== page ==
And herein lies the faulty logic in using the MFA in the absence of careful situational analysis: doing so assumes that the given team was, immediately prior to the transaction in question, in an identical present and future salary cap situation to all other teams in the league. If that were the case, then of course signing a player to a significant contract, or shifting cap dollars from the future to the present, would mortgage that team’s future relative to the other teams in the league.

However, this logic is faulty because that assumed status quo simply never exists. At any given moment in time, every team sits in a unique position along the continuum between 0% “mortgaged” and 100% “mortgaged.” As a result, a significant contract may not mortgage a team’s salary cap situation relative to the other teams, but instead merely shift that team along the continuum from very slightly mortgaged to only moderately mortgaged. A renegotiation performed to create cap room in the present year may have different consequences for a team that has very little current-year cap room as compared to a team that has ample current-year cap room.

In other words, I do not think that the mortgaging of a team’s future, or absence thereof, can be properly captured by context-neutral rules. A context-neutral rule might say, “whenever a team engages in a transaction that can be classified as (i), (ii), or (iii) of the first paragraph of this article, it has mortgaged its future.” While NFL stakeholders generally do not explicitly frame their transaction commentary in terms of rules such as the preceding sentence, the substance of their analysis indicates that their minds are indeed thinking along these lines. On the other hand, I argue that the mortgaging of a team’s future, or absence thereof, can only be properly captured by context-dependent analysis. No matter what the transaction, it always “just depends.”

In order to properly contextualize future-mortgaging analysis, and to thereby measure where each teams sits along the aforementioned mortgage continuum, I will utilize an index metric that displays each team’s degree of mortgage as a percentage of the mortgage of the average of all teams (which changes incrementally with every NFL transaction). I will call this metric “Commitment Index.”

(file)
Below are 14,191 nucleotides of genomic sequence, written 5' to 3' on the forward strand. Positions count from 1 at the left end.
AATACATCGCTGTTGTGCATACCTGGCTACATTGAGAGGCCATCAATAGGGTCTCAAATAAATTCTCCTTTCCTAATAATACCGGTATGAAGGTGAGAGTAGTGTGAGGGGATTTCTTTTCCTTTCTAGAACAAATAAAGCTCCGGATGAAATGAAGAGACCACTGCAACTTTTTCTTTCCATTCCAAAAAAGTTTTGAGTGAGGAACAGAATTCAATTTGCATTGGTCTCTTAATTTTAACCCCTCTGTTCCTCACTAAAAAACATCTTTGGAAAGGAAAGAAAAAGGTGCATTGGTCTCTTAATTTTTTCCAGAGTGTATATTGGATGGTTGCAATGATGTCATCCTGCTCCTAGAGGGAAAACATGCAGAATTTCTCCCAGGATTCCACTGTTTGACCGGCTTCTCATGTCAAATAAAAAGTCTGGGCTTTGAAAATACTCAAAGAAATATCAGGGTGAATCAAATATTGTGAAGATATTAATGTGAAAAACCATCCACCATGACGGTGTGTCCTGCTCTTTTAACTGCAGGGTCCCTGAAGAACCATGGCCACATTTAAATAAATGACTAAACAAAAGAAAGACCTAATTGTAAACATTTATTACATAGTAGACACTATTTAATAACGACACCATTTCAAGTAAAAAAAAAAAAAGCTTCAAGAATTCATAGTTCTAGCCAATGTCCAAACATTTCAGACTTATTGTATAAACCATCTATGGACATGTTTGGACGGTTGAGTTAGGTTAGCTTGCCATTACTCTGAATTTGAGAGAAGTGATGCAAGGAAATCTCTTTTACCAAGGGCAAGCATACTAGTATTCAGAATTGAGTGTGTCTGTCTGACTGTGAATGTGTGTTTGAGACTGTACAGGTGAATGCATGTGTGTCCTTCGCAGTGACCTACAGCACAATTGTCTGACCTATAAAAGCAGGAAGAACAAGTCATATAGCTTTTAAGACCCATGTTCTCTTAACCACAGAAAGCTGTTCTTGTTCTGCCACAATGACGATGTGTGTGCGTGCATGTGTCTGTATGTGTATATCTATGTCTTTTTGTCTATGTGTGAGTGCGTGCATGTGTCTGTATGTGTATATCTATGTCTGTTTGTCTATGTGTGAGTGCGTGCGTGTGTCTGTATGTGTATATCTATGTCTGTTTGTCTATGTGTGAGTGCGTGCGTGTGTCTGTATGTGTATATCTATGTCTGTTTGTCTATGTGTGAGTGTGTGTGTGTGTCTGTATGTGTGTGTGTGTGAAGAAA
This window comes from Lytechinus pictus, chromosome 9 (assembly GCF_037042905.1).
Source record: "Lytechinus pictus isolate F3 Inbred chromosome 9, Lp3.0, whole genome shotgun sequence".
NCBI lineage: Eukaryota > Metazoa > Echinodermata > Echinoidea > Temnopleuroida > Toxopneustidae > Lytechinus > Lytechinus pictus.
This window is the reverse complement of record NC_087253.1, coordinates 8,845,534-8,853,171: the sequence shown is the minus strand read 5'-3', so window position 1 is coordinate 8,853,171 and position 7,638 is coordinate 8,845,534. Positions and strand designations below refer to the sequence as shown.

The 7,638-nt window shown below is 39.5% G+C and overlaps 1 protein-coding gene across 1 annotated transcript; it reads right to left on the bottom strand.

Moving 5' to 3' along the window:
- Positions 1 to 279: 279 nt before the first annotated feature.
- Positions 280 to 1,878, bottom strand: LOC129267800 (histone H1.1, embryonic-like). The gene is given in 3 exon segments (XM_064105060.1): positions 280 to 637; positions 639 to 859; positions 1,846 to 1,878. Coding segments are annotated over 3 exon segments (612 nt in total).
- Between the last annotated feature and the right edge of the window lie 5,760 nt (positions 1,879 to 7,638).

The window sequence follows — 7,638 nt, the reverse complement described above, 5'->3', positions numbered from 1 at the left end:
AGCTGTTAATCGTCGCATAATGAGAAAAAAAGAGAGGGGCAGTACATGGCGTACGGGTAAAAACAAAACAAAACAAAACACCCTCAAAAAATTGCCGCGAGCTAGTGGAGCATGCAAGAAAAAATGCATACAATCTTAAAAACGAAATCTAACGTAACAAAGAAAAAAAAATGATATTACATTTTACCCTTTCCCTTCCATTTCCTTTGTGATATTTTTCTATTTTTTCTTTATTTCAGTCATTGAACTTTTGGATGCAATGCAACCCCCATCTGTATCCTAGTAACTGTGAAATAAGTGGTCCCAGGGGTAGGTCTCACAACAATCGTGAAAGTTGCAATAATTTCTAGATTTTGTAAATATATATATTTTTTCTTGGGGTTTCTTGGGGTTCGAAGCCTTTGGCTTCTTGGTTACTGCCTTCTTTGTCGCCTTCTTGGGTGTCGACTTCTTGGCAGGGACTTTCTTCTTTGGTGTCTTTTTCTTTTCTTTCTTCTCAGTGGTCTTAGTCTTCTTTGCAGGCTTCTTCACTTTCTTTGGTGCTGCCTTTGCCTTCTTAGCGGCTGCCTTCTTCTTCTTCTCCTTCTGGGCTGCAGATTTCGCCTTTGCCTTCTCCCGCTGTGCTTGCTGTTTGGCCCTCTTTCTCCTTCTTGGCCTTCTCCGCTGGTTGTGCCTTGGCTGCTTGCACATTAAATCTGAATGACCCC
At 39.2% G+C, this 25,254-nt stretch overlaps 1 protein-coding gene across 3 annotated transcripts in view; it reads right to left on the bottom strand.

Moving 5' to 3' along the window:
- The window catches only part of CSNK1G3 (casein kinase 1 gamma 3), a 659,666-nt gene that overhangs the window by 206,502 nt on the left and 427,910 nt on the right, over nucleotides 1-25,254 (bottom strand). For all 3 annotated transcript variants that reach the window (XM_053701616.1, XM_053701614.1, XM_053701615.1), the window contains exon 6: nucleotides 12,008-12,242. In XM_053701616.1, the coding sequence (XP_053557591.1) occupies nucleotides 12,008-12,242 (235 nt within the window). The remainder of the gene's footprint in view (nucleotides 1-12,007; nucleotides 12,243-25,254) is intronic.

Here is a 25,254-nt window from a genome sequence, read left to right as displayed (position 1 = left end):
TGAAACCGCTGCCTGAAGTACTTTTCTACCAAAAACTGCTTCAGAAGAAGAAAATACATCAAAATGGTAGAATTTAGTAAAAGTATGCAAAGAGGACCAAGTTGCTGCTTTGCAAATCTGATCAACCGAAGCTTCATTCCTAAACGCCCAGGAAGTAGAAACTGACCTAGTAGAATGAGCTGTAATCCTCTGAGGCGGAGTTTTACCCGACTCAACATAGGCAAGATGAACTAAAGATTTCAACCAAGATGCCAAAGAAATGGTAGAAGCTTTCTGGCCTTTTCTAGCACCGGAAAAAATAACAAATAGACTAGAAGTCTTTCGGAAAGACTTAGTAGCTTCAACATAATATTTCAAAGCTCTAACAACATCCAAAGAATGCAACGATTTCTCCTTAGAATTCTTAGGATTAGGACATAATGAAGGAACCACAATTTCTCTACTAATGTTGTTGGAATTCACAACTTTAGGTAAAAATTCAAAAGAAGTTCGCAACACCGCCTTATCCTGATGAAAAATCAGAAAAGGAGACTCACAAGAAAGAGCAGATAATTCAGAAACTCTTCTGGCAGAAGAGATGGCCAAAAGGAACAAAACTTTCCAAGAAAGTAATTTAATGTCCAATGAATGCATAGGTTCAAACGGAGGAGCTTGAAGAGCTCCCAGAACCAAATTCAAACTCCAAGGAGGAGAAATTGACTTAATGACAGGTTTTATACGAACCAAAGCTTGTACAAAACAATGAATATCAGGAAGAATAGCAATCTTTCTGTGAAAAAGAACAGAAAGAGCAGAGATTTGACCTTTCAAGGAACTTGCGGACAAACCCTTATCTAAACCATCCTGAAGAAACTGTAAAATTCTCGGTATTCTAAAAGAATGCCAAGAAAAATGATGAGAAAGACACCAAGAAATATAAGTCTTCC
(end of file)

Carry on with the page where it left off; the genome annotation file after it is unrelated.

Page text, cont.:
Having identified the flaw in non-nuanced use of the Mortgaging the Future Assertion, in Part 2 of this series I will explore the proper way to think about the drivers of salary cap mortgaging, in Part 3 I will utilize Commitment Index to measure where each NFL team currently sits along the salary cap mortgage continuum, and in Part 4 I will propose new terminology within the context of transaction analysis that properly describes these concepts. In Part 5, I will address any miscellaneous issues via a Frequently Asked Questions format.

Bryce Johnston is the creator of Commitment Index and the co-creator of Expected Contract Value.  Bryce earned his Juris Doctor, magna cum laude, from Georgetown University Law Center in May 2014, and currently works as a corporate associate in the New York City office of an AmLaw 50 law firm. Before becoming a contributor to, Bryce operated for 10 NFL offseasons, appearing multiple times on 610 WIP Sports Radio in Philadelphia as an NFL salary cap expert. Bryce can be contacted via e-mail at or via Twitter @NFLCapAnalytics.